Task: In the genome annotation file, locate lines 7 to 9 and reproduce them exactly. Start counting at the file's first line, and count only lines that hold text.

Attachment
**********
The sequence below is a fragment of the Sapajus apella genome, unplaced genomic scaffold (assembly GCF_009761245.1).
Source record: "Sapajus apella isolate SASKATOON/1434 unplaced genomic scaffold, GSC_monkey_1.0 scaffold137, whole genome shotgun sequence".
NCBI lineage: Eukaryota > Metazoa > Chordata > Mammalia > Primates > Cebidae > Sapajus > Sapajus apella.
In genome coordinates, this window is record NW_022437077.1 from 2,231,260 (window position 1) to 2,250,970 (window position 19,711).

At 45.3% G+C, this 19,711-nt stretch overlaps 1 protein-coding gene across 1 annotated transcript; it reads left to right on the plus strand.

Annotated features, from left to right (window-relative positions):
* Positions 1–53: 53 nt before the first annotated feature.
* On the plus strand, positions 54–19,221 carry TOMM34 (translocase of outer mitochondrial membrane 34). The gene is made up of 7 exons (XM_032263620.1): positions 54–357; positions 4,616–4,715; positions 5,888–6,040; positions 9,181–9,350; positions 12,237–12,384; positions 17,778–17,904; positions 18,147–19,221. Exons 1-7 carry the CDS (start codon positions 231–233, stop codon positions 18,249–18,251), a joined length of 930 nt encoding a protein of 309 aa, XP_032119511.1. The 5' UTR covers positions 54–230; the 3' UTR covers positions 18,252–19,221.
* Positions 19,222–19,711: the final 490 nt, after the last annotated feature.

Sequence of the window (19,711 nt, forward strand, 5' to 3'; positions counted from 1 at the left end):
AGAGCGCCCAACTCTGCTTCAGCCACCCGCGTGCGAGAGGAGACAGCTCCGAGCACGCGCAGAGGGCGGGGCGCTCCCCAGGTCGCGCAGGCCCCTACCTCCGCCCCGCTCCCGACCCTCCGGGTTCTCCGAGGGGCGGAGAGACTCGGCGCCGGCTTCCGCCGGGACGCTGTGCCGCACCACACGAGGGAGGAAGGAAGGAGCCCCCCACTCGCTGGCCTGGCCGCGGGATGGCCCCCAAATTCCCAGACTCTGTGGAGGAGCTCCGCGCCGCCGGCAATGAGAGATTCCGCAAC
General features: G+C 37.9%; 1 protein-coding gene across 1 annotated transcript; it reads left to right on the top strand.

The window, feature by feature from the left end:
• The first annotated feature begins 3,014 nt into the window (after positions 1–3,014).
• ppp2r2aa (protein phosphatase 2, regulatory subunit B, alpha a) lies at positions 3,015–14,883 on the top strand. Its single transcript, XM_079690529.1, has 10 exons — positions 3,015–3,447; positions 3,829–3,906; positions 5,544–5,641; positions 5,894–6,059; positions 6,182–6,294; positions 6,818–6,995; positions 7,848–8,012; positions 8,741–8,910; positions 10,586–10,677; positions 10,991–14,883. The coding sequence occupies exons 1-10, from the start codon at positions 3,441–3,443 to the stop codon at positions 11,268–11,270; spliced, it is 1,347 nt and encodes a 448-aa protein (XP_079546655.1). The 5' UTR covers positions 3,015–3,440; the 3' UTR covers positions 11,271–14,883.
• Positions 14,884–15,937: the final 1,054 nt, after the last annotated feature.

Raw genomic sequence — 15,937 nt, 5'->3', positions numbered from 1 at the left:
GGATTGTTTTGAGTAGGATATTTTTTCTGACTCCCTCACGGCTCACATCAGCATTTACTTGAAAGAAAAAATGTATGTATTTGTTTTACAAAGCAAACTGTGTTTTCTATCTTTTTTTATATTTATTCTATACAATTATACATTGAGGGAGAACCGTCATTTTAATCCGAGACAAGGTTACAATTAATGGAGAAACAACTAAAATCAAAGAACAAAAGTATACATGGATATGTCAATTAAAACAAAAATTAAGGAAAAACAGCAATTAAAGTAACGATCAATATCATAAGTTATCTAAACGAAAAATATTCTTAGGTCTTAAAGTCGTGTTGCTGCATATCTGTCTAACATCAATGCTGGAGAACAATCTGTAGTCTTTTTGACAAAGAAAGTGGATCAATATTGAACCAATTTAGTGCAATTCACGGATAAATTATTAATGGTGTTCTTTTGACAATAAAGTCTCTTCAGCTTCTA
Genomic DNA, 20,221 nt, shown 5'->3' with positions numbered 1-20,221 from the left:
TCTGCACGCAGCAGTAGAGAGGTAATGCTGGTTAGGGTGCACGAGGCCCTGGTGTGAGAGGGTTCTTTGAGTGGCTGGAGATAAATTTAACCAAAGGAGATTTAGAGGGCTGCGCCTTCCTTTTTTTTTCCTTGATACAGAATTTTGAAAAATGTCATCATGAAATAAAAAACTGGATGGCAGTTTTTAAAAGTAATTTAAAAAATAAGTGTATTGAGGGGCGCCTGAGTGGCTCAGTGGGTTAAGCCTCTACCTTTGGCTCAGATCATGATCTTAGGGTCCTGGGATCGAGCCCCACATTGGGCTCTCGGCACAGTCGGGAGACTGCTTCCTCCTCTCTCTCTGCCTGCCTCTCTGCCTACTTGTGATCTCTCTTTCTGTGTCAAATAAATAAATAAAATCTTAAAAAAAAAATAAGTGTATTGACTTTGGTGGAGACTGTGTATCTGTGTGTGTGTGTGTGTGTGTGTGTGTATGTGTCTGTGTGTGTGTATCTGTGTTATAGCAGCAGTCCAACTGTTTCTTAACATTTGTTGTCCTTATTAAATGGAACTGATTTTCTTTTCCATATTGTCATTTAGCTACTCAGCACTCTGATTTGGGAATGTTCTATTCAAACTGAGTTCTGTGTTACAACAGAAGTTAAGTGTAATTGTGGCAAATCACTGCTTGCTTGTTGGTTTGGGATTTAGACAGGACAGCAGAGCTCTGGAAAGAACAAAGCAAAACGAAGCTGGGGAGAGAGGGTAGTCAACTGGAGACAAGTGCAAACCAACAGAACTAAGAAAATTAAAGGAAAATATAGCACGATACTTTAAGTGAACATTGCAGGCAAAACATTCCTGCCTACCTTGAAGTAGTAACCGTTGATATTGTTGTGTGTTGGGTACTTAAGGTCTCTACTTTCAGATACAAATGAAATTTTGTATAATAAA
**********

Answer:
* Positions 1–53: 53 nt before the first annotated feature.
* On the plus strand, positions 54–19,221 carry TOMM34 (translocase of outer mitochondrial membrane 34). The gene is made up of 7 exons (XM_032263620.1): positions 54–357; positions 4,616–4,715; positions 5,888–6,040; positions 9,181–9,350; positions 12,237–12,384; positions 17,778–17,904; positions 18,147–19,221. Exons 1-7 carry the CDS (start codon positions 231–233, stop codon positions 18,249–18,251), a joined length of 930 nt encoding a protein of 309 aa, XP_032119511.1. The 5' UTR covers positions 54–230; the 3' UTR covers positions 18,252–19,221.
* Positions 19,222–19,711: the final 490 nt, after the last annotated feature.